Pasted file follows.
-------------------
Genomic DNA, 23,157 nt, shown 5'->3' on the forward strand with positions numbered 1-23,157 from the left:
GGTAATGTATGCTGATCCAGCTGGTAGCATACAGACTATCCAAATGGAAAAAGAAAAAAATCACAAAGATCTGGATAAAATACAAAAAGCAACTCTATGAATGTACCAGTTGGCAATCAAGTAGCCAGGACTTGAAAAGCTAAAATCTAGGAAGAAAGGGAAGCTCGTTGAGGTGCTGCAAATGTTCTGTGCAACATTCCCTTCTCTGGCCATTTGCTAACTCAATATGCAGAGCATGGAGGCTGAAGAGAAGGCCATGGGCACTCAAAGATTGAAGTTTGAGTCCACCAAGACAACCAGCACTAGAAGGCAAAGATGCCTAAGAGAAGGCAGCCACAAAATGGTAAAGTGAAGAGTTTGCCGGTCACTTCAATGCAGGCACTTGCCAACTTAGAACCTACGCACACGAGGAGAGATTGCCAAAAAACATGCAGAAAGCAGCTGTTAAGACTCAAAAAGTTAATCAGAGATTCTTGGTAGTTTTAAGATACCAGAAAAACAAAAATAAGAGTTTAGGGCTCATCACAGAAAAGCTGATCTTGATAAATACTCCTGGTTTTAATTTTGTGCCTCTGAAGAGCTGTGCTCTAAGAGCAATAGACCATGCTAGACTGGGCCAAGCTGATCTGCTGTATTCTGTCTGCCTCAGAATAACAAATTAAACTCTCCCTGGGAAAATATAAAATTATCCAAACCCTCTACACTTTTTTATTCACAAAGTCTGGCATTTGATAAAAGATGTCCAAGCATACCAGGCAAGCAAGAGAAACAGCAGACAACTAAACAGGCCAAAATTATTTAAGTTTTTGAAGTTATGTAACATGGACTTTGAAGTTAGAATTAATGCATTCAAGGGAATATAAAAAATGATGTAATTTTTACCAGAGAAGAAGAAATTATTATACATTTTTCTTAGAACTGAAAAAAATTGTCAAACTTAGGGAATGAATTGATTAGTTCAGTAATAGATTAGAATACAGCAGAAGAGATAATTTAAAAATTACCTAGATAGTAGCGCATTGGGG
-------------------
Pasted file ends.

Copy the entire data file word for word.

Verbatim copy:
Genomic DNA, 23,157 nt, shown 5'->3' on the forward strand with positions numbered 1-23,157 from the left:
GGTAATGTATGCTGATCCAGCTGGTAGCATACAGACTATCCAAATGGAAAAAGAAAAAAATCACAAAGATCTGGATAAAATACAAAAAGCAACTCTATGAATGTACCAGTTGGCAATCAAGTAGCCAGGACTTGAAAAGCTAAAATCTAGGAAGAAAGGGAAGCTCGTTGAGGTGCTGCAAATGTTCTGTGCAACATTCCCTTCTCTGGCCATTTGCTAACTCAATATGCAGAGCATGGAGGCTGAAGAGAAGGCCATGGGCACTCAAAGATTGAAGTTTGAGTCCACCAAGACAACCAGCACTAGAAGGCAAAGATGCCTAAGAGAAGGCAGCCACAAAATGGTAAAGTGAAGAGTTTGCCGGTCACTTCAATGCAGGCACTTGCCAACTTAGAACCTACGCACACGAGGAGAGATTGCCAAAAAACATGCAGAAAGCAGCTGTTAAGACTCAAAAAGTTAATCAGAGATTCTTGGTAGTTTTAAGATACCAGAAAAACAAAAATAAGAGTTTAGGGCTCATCACAGAAAAGCTGATCTTGATAAATACTCCTGGTTTTAATTTTGTGCCTCTGAAGAGCTGTGCTCTAAGAGCAATAGACCATGCTAGACTGGGCCAAGCTGATCTGCTGTATTCTGTCTGCCTCAGAATAACAAATTAAACTCTCCCTGGGAAAATATAAAATTATCCAAACCCTCTACACTTTTTTATTCACAAAGTCTGGCATTTGATAAAAGATGTCCAAGCATACCAGGCAAGCAAGAGAAACAGCAGACAACTAAACAGGCCAAAATTATTTAAGTTTTTGAAGTTATGTAACATGGACTTTGAAGTTAGAATTAATGCATTCAAGGGAATATAAAAAATGATGTAATTTTTACCAGAGAAGAAGAAATTATTATACATTTTTCTTAGAACTGAAAAAAATTGTCAAACTTAGGGAATGAATTGATTAGTTCAGTAATAGATTAGAATACAGCAGAAGAGATAATTTAAAAATTACCTAGATAGTAGCGCATTGGGG